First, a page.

Dallas Voice (Dallas, Tex.), Vol. 25, No. 40, Ed. 1 Friday, February 20, 2009 Page: 18 of 52
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Continued from Page 17
Costume design: "Button's" century of style
will Overcome the tailored '50s wardrobe of
Score: A toss up for "Button" (my pick) and
Song: It should go to the "Wall-E" song, but
expect Bollywood to make its inroads with "Jai
Sound mixing and sound editing: I hate
these categories, so let's go with "The Dark
Knight" for both.
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A GIRL AND HER DOG
First things first: "Wendy
and Lucy" is not the lesbian
composer-musician duo that
played In Prince's band In the
'80s. That's Wendy and Lisa.
In Kelly Reichardt's souffle
of a film, so light it nearly
floats off the screen, Wendy
Michelle Williams) is a twen-
tysomething on her way from
Indiana to Alaska, where
she's heard she can make
money in Ketchikan. Lucy is
her dog, 39 pounds of yellow-
You may think "Wendy and
Lucy" is a female version of
"Into the Wild," except that it
doesn't go anywhere, geo-
graphically speaking. It's like
one episode of a road movie, where the heroine
arrives in Bumfuck in the beginning and leaves in
the end. Her old Accord creates discord, stranding
her and her dog in an Oregon town until the local
mechanic (Will Patton) can fix the car.
Complicating matters, Wendy unwisely tries to
stretch her travel funds by shoplifting food. She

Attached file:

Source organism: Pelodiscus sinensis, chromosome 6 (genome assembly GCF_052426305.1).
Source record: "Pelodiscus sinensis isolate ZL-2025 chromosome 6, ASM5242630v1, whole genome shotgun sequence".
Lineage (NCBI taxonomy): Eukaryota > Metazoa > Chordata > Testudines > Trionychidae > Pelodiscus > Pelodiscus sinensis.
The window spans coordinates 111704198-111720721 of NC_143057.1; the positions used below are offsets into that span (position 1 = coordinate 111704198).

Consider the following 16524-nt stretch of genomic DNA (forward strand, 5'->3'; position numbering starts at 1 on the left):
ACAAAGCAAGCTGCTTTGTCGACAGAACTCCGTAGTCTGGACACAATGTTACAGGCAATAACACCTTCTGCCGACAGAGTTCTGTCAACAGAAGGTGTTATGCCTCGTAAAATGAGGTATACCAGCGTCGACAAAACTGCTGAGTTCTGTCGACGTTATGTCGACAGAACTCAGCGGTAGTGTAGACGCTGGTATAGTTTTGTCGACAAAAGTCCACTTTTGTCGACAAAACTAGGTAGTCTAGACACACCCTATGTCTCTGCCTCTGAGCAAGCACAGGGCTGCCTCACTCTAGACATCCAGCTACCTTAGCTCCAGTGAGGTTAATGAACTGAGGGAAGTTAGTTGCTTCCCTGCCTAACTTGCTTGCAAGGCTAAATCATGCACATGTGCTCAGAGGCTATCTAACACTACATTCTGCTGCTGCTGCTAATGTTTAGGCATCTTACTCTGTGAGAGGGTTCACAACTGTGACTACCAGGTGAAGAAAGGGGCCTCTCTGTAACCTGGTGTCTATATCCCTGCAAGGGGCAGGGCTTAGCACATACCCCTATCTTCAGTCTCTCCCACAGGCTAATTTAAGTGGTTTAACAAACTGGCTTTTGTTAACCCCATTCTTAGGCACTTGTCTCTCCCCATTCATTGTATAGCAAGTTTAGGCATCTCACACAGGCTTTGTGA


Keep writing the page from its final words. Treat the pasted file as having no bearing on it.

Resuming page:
gets caught and when she's released from jail, Lucy
is no longer outside the grocery where she'd been
tied. Everything else is Wendy looking for the dog
and waiting for the car.
The movie begins so slowly
that when, after 15 minutes,
Wendy washes her hands and
brushes her teeth in rapid suc-
cession, it's like an action mon-
Appearing in every scene,
Williams gets to portray several
shades of glum and a few of glee.
Her work is admirable but the
award talk it has generated is an
Reichardt ("Old joy") co-wrote
the script with Jon Raymond, on
whose short story, "Train' Choir,"
it was based. Her early credits
include work in the art depart-
ment on "Poison" (Todd Haynes
is an executive producer on
"Wendy and Lucy") and
"Longtime Companion." She
makes small, poetic films for the small, poetic audi-
ence that appreciates them.
"Wendy and Lucy" is more of a vignette than a
full story, and while it's well made, most people
expect more for the price of a movie ticket.
— Steve Warren
Opens Feb, 20 at the Angelika Film Center at
The Oscars air on ABC Sunday night, but before that,
Dallas Voice arts critic Arnold Wayne Jones will be the
guest on KNON's Lambda Weekly Sunday at noon.
Visual effects: "Button," by a mile.
Animated feature: It had better be "Wall-E"
or there will be hell to pay.
Foreign language film: "The Class" was bet-
ter than "Waltz with Bashir."
Documentary feature: "Man on Wire" left
Animated short: The simplicity of
"Lavatory/Lovestory" might pull a surprise
win over Pixar's "Presto."
Live action short: "Manon on the Asphalt"
was more touching than the Holocaust-themed
"Toyland," but never count out the Nazis.
Documentary short: "The Witness" sounds
like a winner to me.
The Academy Awards air on ABC Feb. 22 at 7
. oe0 av *or
18 I dallasvoice.com I 02.20.09
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Nash, Tammye. Dallas Voice (Dallas, Tex.), Vol. 25, No. 40, Ed. 1 Friday, February 20, 2009, newspaper, February 20, 2009; Dallas, Texas. (https://texashistory.unt.edu/ark:/67531/metapth239052/m1/18/: accessed June 21, 2021), University of North Texas Libraries, The Portal to Texas History, https://texashistory.unt.edu; crediting UNT Libraries Special Collections.